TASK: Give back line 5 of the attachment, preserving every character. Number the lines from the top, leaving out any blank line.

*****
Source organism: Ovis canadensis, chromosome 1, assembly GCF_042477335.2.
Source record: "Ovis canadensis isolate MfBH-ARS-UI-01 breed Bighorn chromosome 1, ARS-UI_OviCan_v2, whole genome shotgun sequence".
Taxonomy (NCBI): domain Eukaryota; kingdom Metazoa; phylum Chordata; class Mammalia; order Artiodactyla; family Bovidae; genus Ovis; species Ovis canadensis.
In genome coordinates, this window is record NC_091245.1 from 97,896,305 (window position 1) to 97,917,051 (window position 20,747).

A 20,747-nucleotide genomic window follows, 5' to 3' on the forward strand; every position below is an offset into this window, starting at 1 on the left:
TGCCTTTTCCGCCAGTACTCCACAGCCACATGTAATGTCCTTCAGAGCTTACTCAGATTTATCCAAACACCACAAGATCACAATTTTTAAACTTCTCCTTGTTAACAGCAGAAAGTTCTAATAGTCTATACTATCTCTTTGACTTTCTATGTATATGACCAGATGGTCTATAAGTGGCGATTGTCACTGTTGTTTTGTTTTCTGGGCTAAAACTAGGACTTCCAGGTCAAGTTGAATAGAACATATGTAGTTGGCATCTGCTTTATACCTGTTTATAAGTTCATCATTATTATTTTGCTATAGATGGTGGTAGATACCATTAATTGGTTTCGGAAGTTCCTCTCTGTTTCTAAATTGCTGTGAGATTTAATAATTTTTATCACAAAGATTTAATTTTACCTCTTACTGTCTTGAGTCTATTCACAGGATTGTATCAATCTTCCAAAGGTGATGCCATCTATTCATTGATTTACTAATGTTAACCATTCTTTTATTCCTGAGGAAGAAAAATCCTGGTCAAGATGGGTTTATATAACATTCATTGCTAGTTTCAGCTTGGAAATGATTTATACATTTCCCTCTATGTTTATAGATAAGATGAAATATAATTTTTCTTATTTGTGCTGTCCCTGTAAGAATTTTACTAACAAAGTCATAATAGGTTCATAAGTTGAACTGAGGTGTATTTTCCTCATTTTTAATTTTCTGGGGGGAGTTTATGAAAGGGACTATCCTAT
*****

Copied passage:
A 20,747-nucleotide genomic window follows, 5' to 3' on the forward strand; every position below is an offset into this window, starting at 1 on the left: